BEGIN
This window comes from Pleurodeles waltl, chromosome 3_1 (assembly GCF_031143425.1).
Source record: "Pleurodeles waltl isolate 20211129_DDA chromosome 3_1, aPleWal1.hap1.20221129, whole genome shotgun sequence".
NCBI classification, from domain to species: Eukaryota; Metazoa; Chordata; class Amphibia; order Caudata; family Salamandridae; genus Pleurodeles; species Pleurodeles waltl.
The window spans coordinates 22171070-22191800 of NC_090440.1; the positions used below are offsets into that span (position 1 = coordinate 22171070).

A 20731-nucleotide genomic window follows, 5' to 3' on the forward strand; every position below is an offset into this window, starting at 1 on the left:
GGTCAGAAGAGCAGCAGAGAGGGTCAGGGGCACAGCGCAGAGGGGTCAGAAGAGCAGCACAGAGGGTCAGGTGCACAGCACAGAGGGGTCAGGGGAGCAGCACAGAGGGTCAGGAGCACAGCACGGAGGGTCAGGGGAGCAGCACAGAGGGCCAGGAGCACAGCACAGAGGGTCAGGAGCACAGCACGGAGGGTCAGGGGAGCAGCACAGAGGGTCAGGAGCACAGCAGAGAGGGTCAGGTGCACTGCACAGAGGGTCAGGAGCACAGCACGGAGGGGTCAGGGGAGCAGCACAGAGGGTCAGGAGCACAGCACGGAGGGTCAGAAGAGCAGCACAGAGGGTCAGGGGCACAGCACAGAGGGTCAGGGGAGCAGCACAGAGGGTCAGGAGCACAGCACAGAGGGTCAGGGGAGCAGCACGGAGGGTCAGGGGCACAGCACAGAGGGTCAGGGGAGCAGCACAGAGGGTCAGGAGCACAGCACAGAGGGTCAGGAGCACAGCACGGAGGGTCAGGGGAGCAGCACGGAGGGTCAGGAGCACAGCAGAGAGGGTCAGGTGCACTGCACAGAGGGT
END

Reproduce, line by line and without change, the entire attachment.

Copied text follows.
This window comes from Pleurodeles waltl, chromosome 3_1 (assembly GCF_031143425.1).
Source record: "Pleurodeles waltl isolate 20211129_DDA chromosome 3_1, aPleWal1.hap1.20221129, whole genome shotgun sequence".
NCBI classification, from domain to species: Eukaryota; Metazoa; Chordata; class Amphibia; order Caudata; family Salamandridae; genus Pleurodeles; species Pleurodeles waltl.
The window spans coordinates 22171070-22191800 of NC_090440.1; the positions used below are offsets into that span (position 1 = coordinate 22171070).

A 20731-nucleotide genomic window follows, 5' to 3' on the forward strand; every position below is an offset into this window, starting at 1 on the left:
GGTCAGAAGAGCAGCAGAGAGGGTCAGGGGCACAGCGCAGAGGGGTCAGAAGAGCAGCACAGAGGGTCAGGTGCACAGCACAGAGGGGTCAGGGGAGCAGCACAGAGGGTCAGGAGCACAGCACGGAGGGTCAGGGGAGCAGCACAGAGGGCCAGGAGCACAGCACAGAGGGTCAGGAGCACAGCACGGAGGGTCAGGGGAGCAGCACAGAGGGTCAGGAGCACAGCAGAGAGGGTCAGGTGCACTGCACAGAGGGTCAGGAGCACAGCACGGAGGGGTCAGGGGAGCAGCACAGAGGGTCAGGAGCACAGCACGGAGGGTCAGAAGAGCAGCACAGAGGGTCAGGGGCACAGCACAGAGGGTCAGGGGAGCAGCACAGAGGGTCAGGAGCACAGCACAGAGGGTCAGGGGAGCAGCACGGAGGGTCAGGGGCACAGCACAGAGGGTCAGGGGAGCAGCACAGAGGGTCAGGAGCACAGCACAGAGGGTCAGGAGCACAGCACGGAGGGTCAGGGGAGCAGCACGGAGGGTCAGGAGCACAGCAGAGAGGGTCAGGTGCACTGCACAGAGGGT